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Business incentives working, but Council members want to be involved earlier in process
Date published: 2/9/2011
Fredericksburg's incentives program for business recruitment has been successful, City Council members said last night, but some council members want to look more closely at how much of a say they really have over whether tax breaks are granted.
The discussion came up as the council unanimously approved a five-year, $26,500 incentives package for Castiglia's restaurant on William Street. Castiglia's is in the middle of a $135,000 renovation.
Over the term of the agreement, Castiglia's is expected to generate $61,500 in tax revenue.
Economic Development Manager Richard Tremblay said all of the downtown businesses that have been granted incentives agreements under the city's program are expected to generate a total of $4.2 million in tax revenue; the tax breaks they've been granted come to only $343,000.
Council members George Solley and Kerry Devine didn't question the program's success, and they joined the rest of the council in unanimously approving the Castiglia's deal.
Their problem focused more on the basic question of what the purpose of tax-based incentives is.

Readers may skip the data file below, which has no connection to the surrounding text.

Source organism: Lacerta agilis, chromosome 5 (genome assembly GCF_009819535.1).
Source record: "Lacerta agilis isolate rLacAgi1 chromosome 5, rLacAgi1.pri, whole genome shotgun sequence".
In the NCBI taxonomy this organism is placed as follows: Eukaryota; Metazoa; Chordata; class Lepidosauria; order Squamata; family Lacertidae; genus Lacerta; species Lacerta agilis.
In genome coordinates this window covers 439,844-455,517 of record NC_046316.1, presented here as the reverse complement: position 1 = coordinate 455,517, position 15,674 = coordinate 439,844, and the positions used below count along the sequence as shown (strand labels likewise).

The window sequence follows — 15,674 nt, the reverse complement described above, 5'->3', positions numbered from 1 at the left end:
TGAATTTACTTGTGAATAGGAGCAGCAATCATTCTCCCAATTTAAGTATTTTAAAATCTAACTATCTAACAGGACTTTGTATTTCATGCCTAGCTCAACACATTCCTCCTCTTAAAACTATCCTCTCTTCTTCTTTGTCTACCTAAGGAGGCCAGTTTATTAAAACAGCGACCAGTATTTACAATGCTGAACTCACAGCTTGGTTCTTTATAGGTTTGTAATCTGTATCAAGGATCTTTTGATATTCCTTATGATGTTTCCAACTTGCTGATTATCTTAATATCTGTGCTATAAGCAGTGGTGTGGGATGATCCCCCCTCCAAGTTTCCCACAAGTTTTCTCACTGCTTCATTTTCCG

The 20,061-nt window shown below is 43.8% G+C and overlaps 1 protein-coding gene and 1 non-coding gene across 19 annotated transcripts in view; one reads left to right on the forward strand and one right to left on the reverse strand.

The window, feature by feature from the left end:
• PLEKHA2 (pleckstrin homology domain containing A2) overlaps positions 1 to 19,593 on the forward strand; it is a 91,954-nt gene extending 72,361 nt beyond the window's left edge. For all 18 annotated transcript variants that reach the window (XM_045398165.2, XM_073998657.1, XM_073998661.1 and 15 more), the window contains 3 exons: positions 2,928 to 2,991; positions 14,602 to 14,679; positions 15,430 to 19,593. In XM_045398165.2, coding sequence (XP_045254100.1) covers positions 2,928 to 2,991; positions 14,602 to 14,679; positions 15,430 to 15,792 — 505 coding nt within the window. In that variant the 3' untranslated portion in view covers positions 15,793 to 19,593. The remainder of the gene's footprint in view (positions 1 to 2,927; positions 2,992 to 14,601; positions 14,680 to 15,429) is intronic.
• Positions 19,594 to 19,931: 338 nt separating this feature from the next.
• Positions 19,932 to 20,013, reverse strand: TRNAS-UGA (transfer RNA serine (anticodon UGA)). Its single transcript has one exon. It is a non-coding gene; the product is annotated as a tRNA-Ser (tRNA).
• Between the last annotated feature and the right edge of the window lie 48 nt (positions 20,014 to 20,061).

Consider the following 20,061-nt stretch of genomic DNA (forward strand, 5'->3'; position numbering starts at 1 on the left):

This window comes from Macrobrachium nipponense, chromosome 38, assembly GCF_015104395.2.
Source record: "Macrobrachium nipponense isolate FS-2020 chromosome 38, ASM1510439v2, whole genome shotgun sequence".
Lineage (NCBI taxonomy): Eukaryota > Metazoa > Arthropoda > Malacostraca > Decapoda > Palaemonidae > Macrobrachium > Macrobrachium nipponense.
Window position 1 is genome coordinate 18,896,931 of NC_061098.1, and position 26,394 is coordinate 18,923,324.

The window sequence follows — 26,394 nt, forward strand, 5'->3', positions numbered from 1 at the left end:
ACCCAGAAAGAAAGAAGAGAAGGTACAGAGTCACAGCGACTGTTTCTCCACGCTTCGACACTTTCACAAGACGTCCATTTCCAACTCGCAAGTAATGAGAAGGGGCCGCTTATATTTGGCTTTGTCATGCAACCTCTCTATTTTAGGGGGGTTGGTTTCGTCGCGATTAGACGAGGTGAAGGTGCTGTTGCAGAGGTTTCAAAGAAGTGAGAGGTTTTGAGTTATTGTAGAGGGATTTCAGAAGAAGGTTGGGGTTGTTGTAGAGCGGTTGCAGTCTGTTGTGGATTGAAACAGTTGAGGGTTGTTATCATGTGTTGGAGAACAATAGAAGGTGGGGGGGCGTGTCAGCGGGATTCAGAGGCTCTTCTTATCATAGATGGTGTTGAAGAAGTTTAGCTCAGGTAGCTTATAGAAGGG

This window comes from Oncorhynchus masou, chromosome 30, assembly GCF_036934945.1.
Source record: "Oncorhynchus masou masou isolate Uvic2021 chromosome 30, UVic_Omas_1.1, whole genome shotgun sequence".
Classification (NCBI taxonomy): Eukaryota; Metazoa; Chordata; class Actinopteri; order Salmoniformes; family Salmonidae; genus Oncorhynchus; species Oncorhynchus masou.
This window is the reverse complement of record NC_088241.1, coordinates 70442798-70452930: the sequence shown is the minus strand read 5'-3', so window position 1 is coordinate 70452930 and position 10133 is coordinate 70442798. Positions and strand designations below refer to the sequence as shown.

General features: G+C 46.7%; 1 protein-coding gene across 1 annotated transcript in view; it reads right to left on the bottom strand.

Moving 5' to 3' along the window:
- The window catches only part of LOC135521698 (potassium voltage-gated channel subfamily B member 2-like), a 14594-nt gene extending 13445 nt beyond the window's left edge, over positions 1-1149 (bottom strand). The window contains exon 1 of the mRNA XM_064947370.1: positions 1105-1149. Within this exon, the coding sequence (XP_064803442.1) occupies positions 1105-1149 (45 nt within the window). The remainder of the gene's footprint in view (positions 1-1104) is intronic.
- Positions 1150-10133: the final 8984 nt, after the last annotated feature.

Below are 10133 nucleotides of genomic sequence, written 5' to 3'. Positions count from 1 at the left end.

"I struggle with calling it an incentive, as if this is the lure, when the investment is already being made," Devine said. "If this was denied by council tonight, would the investment stop? My belief is it would not."
She asked if the council could be brought into the process earlier, so that it could play more of a role than being just a "rubber stamp" on a deal that appeared to be already complete.
Tremblay said it's hard to know exactly what motivates a business to locate downtown, but he said the availability of incentives is clearly helping some businesses come to that conclusion.
"In some cases like Kalahari, the incentive is going to be pivotal in the business decision," Tremblay said. "In other cases, the incentive is a factor, but it may not be pivotal. It's one factor that can make a difference, and it certainly is a lure. Some might call it a reward."
Solley said the problem may be with the ordinance that governs the city's incentives program. It lays out specific criteria a business must meet to qualify for various levels of incentives.
If a business hits those marks, there really isn't a mechanism for the council to deny the incentive.
"We have bars, for example, downtown where there are continual problems where police are called regularly, where they are not a good thing for the city. If one of those businesses came before us and met the criteria, I don't know how we would disapprove it," he said.
"I think we need some ability to make that yes or no decision that we don't have right now."
Emily Battle: 540/374-5413